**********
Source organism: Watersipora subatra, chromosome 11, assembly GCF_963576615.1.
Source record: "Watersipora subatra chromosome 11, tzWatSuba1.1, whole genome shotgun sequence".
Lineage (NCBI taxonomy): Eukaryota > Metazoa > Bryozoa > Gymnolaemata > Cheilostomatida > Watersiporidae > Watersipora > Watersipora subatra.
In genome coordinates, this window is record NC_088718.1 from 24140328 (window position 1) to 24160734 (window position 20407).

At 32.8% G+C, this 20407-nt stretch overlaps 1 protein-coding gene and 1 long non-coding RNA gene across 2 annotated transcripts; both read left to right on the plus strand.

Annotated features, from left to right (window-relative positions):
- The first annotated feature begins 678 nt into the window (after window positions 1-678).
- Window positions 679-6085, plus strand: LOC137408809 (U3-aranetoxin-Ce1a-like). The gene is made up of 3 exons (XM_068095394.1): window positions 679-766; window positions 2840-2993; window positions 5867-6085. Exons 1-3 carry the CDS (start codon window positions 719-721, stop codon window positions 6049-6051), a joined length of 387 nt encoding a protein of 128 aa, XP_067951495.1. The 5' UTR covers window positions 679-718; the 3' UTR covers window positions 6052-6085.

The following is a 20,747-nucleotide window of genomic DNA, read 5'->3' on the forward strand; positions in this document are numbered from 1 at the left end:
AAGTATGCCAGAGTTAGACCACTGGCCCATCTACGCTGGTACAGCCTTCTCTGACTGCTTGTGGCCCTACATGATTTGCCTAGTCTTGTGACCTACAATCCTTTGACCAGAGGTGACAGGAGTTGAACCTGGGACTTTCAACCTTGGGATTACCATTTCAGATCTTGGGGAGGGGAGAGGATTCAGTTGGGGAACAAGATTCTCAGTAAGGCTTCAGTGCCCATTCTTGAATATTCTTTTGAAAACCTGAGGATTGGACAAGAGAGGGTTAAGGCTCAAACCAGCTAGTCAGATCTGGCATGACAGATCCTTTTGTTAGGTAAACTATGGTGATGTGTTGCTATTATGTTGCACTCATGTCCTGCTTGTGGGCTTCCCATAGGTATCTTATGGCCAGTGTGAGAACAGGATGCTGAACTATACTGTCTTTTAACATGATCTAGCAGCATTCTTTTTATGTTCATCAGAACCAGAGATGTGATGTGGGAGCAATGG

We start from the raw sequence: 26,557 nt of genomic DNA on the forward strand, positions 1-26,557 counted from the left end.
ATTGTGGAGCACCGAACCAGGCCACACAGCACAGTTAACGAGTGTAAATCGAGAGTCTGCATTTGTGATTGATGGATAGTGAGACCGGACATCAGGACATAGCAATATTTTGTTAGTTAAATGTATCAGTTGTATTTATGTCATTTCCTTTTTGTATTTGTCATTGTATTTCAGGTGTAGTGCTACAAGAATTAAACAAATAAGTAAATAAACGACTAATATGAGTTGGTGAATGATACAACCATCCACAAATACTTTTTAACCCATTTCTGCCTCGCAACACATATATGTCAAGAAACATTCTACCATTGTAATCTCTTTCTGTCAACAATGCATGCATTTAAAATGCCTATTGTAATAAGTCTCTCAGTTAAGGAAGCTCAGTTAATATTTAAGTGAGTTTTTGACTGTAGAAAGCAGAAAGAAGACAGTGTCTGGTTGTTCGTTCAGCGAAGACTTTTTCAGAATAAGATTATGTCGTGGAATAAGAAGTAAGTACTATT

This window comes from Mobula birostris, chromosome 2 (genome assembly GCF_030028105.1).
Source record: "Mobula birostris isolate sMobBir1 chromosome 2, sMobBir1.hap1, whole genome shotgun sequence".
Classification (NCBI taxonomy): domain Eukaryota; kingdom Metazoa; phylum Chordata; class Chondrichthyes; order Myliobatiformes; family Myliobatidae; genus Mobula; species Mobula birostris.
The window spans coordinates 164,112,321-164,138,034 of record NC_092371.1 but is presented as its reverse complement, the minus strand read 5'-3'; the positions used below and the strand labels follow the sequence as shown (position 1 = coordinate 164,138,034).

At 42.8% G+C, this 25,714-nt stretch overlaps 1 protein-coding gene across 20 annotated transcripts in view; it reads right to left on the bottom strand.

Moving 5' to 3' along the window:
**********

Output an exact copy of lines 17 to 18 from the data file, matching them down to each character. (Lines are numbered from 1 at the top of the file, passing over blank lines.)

At 42.8% G+C, this 25,714-nt stretch overlaps 1 protein-coding gene across 20 annotated transcripts in view; it reads right to left on the bottom strand.

Moving 5' to 3' along the window: